A new proposed guidance system for beverage consumption in the United States

Am J Clin Nutr. 2006 Mar;83(3):529-42. doi: 10.1093/ajcn.83.3.529.


The Beverage Guidance Panel was assembled to provide guidance on the relative health and nutritional benefits and risks of various beverage categories. The beverage panel was initiated by the first author. The Panel's purpose is to attempt to systematically review the literature on beverages and health and provide guidance to the consumer. An additional purpose of the Panel is to develop a deeper dialog among the scientific community on overall beverage consumption patterns in the United States and on the great potential to change this pattern as a way to improve health. Over the past several decades, levels of overweight and obesity have increased across all population groups in the United States. Concurrently, an increased daily intake of 150-300 kcal (for different age-sex groups) has occurred, with approximately 50% of the increased calories coming from the consumption of calorically sweetened beverages. The panel ranked beverages from the lowest to the highest value based on caloric and nutrient contents and related health benefits and risks. Drinking water was ranked as the preferred beverage to fulfill daily water needs and was followed in decreasing value by tea and coffee, low-fat (1.5% or 1%) and skim (nonfat) milk and soy beverages, noncalorically sweetened beverages, beverages with some nutritional benefits (fruit and vegetable juices, whole milk, alcohol, and sports drinks), and calorically sweetened, nutrient-poor beverages. The Panel recommends that the consumption of beverages with no or few calories should take precedence over the consumption of beverages with more calories.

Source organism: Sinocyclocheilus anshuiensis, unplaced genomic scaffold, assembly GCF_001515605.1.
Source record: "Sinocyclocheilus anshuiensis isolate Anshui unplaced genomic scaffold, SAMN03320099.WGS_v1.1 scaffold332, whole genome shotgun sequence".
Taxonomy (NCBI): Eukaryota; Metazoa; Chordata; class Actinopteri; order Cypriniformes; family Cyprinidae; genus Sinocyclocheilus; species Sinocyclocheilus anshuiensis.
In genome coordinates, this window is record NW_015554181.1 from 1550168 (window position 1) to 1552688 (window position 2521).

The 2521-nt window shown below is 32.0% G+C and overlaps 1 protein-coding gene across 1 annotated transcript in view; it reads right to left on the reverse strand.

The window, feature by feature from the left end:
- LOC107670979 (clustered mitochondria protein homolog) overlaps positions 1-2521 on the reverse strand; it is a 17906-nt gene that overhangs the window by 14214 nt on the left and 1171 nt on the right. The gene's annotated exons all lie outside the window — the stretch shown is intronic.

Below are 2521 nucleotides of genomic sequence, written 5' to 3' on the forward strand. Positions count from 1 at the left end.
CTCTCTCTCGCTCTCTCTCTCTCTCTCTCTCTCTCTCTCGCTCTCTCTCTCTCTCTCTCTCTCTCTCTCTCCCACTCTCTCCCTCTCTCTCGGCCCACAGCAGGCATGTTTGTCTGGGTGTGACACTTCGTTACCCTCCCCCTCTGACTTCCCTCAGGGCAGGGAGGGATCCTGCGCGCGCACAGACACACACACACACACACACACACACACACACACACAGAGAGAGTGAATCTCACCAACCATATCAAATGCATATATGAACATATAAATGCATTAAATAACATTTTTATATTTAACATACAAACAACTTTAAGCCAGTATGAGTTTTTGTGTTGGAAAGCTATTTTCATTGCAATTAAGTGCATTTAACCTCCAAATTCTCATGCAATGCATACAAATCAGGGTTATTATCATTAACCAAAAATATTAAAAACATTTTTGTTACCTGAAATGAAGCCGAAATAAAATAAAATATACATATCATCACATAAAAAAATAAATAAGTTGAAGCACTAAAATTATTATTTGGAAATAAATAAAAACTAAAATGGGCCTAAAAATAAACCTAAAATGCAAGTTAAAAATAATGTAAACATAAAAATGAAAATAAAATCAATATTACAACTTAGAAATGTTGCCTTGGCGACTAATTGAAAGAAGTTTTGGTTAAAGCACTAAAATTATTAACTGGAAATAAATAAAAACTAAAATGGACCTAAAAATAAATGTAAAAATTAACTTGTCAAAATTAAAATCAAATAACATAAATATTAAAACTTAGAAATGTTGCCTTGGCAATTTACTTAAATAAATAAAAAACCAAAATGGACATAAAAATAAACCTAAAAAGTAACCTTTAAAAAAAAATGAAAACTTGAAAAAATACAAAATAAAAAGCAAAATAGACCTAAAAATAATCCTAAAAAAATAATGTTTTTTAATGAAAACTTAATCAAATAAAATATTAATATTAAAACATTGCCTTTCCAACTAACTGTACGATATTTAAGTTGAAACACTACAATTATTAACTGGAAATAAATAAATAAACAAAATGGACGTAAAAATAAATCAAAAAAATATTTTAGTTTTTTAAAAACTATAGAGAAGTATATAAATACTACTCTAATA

Publication types

  • Research Support, Non-U.S. Gov't

MeSH terms

  • Alcohol Drinking
  • Animals
  • Beverages* / classification
  • Beverages* / standards
  • Beverages* / statistics & numerical data
  • Carbonated Beverages / standards
  • Carbonated Beverages / statistics & numerical data
  • Coffee
  • Drinking*
  • Energy Intake*
  • Fruit
  • Guidelines as Topic*
  • Humans
  • Milk
  • Nutritive Value
  • Obesity / epidemiology
  • Obesity / etiology*
  • Obesity / prevention & control
  • Soy Milk
  • Tea
  • United States


  • Coffee
  • Tea